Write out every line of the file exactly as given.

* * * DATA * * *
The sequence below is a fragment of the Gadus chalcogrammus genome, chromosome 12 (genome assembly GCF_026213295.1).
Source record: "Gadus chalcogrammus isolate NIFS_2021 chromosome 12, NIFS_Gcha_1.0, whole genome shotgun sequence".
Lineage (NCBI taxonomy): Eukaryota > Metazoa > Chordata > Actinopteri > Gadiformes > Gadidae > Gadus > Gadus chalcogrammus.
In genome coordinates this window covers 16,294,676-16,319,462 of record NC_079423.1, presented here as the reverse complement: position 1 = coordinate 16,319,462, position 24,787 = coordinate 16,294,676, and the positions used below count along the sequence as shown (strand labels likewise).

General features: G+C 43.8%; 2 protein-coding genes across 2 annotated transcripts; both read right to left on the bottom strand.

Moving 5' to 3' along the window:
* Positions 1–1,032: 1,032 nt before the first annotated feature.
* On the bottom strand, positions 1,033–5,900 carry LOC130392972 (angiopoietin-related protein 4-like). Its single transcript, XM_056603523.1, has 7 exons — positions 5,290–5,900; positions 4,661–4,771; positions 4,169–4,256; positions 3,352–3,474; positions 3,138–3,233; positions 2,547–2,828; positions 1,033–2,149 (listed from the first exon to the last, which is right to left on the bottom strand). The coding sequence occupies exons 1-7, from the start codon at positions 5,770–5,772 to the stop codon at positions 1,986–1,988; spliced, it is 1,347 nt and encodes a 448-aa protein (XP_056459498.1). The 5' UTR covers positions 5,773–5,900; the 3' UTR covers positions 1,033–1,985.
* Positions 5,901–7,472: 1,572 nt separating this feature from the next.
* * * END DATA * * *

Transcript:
The sequence below is a fragment of the Gadus chalcogrammus genome, chromosome 12 (genome assembly GCF_026213295.1).
Source record: "Gadus chalcogrammus isolate NIFS_2021 chromosome 12, NIFS_Gcha_1.0, whole genome shotgun sequence".
Lineage (NCBI taxonomy): Eukaryota > Metazoa > Chordata > Actinopteri > Gadiformes > Gadidae > Gadus > Gadus chalcogrammus.
In genome coordinates this window covers 16,294,676-16,319,462 of record NC_079423.1, presented here as the reverse complement: position 1 = coordinate 16,319,462, position 24,787 = coordinate 16,294,676, and the positions used below count along the sequence as shown (strand labels likewise).

General features: G+C 43.8%; 2 protein-coding genes across 2 annotated transcripts; both read right to left on the bottom strand.

Moving 5' to 3' along the window:
* Positions 1–1,032: 1,032 nt before the first annotated feature.
* On the bottom strand, positions 1,033–5,900 carry LOC130392972 (angiopoietin-related protein 4-like). Its single transcript, XM_056603523.1, has 7 exons — positions 5,290–5,900; positions 4,661–4,771; positions 4,169–4,256; positions 3,352–3,474; positions 3,138–3,233; positions 2,547–2,828; positions 1,033–2,149 (listed from the first exon to the last, which is right to left on the bottom strand). The coding sequence occupies exons 1-7, from the start codon at positions 5,770–5,772 to the stop codon at positions 1,986–1,988; spliced, it is 1,347 nt and encodes a 448-aa protein (XP_056459498.1). The 5' UTR covers positions 5,773–5,900; the 3' UTR covers positions 1,033–1,985.
* Positions 5,901–7,472: 1,572 nt separating this feature from the next.